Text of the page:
Instead of dropping loads of money on curriculum books for every topic you want to cover, look into small shops online that create lessons. Like my website, these shops create small lessons that often incorporate Videos, Songs, Crafts, Recipes, and Beautiful printable activities that easily fill your needs.  You can piece them together to build as well. 

Ex: I want a Human Body Systems Chart- I like this one from Montessori Factory> 


But I also want to show systems of the body, so I'll add something else... 

You can see how child friendly these printables are, how beautifully created they are, and the information given is helpful but also easily understandable for you and your child. 

Building a Unit Study 

As the children get older, or you become more passionate, we work on creating diverse, hands-on, and information thick lessons. What I mean by this simply..is we want more. Today, it is so easy to get inspiration for unit studies on Pinterest, Instagram, Facebook, and Youtube. I'd be lying if I told you I didn't use those. The downside is it can be very overwhelming, often lacking instructions on how to teach them, and quite the money pit.  Here I'll show you a few pointers on getting started.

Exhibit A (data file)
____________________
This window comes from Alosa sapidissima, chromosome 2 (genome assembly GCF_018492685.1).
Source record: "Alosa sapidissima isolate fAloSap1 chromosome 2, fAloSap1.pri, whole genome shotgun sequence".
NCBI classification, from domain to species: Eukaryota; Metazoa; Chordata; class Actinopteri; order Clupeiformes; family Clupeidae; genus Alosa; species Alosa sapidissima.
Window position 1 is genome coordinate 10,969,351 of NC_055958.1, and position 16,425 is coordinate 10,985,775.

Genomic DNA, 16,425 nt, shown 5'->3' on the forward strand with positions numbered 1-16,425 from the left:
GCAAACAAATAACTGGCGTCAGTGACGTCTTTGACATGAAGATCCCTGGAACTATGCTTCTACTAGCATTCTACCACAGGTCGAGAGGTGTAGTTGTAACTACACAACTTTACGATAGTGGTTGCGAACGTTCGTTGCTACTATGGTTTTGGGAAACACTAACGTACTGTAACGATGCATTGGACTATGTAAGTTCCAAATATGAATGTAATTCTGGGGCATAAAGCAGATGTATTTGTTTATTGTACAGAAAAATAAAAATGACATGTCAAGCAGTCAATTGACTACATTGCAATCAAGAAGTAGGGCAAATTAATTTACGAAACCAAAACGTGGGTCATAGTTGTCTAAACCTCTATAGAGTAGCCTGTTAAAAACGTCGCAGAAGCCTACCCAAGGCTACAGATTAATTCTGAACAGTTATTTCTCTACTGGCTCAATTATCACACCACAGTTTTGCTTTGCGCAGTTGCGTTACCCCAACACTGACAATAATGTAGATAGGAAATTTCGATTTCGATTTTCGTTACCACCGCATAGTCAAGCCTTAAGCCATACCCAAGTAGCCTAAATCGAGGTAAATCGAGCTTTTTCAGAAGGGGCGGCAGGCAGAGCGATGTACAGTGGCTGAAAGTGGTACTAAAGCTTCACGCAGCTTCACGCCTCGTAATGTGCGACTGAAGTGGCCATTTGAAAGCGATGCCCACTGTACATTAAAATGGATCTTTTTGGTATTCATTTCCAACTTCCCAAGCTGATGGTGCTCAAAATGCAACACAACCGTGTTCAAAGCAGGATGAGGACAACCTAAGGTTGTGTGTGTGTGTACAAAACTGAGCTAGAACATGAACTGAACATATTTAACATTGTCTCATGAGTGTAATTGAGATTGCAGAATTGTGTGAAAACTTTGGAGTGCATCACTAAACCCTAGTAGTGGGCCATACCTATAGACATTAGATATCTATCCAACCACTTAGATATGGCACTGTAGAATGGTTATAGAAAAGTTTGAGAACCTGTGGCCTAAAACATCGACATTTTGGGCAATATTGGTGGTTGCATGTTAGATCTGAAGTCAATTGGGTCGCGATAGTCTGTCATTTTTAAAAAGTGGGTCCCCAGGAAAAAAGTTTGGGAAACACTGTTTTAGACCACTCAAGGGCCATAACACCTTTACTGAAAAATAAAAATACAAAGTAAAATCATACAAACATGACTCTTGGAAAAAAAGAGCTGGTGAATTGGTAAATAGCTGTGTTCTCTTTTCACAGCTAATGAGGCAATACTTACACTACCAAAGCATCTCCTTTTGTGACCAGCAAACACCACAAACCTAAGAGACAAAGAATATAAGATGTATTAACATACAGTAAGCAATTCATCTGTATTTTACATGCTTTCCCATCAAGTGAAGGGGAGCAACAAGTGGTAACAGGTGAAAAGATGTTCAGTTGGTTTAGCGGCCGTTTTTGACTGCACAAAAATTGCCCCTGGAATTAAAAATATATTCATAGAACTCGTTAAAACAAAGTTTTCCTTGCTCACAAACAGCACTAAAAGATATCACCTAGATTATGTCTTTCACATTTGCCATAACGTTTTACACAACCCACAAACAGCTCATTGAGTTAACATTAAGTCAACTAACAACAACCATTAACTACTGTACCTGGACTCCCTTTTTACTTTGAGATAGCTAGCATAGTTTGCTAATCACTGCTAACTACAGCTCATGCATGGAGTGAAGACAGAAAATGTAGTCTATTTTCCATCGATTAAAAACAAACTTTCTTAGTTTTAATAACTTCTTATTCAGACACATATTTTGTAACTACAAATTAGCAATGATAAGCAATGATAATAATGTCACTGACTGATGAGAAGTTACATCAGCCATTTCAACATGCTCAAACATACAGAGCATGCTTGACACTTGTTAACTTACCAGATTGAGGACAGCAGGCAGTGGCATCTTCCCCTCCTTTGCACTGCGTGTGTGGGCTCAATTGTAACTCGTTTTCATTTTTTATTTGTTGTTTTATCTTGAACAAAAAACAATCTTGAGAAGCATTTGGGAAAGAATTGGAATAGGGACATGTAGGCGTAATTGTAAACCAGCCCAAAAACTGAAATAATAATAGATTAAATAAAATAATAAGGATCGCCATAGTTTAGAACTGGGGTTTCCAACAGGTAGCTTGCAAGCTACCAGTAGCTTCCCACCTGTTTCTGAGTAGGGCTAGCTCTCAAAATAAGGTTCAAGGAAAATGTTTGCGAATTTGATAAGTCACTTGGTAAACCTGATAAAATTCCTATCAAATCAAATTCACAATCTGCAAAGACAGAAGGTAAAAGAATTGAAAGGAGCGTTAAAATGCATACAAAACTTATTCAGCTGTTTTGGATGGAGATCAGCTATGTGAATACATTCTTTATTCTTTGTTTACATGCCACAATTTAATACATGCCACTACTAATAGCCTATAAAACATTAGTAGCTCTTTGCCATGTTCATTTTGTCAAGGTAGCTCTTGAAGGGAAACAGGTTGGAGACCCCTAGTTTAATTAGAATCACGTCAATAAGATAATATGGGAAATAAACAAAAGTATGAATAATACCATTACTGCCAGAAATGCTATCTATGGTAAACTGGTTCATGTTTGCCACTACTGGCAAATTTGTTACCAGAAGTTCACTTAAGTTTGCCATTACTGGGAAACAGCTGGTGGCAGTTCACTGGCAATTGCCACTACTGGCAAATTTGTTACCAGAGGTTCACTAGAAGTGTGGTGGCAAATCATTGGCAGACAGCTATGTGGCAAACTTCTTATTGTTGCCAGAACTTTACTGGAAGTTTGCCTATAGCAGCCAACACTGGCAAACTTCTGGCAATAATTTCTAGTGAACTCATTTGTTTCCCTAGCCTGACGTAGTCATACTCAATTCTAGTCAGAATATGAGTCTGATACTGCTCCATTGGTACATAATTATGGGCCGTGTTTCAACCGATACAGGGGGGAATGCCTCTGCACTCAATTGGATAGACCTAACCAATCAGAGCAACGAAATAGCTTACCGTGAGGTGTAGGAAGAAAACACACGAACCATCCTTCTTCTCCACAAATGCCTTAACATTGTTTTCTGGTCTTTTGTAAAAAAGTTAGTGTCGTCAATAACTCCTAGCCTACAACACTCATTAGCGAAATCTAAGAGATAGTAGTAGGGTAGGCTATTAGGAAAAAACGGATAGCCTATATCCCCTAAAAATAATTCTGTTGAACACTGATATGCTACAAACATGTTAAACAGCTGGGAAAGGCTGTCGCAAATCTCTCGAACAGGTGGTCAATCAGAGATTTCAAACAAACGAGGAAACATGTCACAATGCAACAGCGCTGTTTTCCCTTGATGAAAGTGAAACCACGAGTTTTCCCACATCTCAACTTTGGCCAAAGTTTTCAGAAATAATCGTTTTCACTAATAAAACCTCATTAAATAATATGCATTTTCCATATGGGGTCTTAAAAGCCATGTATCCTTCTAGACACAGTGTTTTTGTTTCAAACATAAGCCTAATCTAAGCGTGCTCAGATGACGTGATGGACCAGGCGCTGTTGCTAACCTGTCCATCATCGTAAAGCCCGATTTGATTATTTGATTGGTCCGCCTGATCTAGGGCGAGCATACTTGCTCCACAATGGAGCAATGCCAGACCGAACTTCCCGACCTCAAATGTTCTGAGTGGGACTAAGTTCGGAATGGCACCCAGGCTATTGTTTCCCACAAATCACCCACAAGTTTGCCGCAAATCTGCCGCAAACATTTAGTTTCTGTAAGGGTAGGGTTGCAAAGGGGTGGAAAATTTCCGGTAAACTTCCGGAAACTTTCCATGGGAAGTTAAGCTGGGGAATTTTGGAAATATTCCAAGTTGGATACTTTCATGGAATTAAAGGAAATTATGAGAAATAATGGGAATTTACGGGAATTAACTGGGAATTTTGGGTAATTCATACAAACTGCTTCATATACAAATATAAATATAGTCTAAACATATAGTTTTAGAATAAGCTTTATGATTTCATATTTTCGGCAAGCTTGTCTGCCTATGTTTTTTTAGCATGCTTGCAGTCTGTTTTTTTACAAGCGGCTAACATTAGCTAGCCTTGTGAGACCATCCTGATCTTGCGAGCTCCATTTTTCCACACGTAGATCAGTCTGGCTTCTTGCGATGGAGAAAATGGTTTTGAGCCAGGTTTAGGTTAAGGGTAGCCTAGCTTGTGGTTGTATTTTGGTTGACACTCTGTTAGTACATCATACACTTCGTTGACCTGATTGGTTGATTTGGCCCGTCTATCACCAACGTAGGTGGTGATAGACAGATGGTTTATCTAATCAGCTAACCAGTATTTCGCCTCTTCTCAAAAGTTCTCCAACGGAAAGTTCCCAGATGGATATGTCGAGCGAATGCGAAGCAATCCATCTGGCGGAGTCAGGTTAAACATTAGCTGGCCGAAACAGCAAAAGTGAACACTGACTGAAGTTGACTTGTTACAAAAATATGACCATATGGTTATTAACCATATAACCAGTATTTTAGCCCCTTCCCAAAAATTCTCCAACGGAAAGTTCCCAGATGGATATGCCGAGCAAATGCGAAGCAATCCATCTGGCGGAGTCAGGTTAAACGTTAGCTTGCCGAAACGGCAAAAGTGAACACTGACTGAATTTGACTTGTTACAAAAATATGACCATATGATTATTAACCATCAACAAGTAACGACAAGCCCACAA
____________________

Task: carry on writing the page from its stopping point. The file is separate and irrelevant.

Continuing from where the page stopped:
1. You don't NEED to download a free unit study planner. Remember those brainstorming charts you did in high school? Today they are known as a Mind Map.  Start drawing those bubbles and filling them in with your ideas!! If you want to download the unit study planner to streamline your materials, I do have a FREE one here.
2.Think of the lesson requirements - Main topic- reading- history- science- can I incorporate some math or English into this? Art appreciation? Music? Crafts? Recipes? Nature walk? It doesn’t have to include all of this, but some predesigned unit studies have a lot. It simply gives you the flexibility to use what you want. Some people use unit studies instead of curriculum so it’s common to see Math and writing involved. 
3. What type of learner is the child? A visual, a listener, or a hands on? Maybe all three? You need to carefully consider this and make sure there is some part that allows them to learn. Ex: Put a small puzzle out while you read. It could also be play dough, mad matter, or a quiet sensory tray with themed items (I love safari toobs for this reason). These allow them to have busy hands but also listen. Or incorporate videos or silly songs to help them attain the information. 
4. Build your idea list on Amazon. Yes..they have idea lists. You can organize them by topic too. This will allow you to find many resources for that topic and narrow down what you really want to get.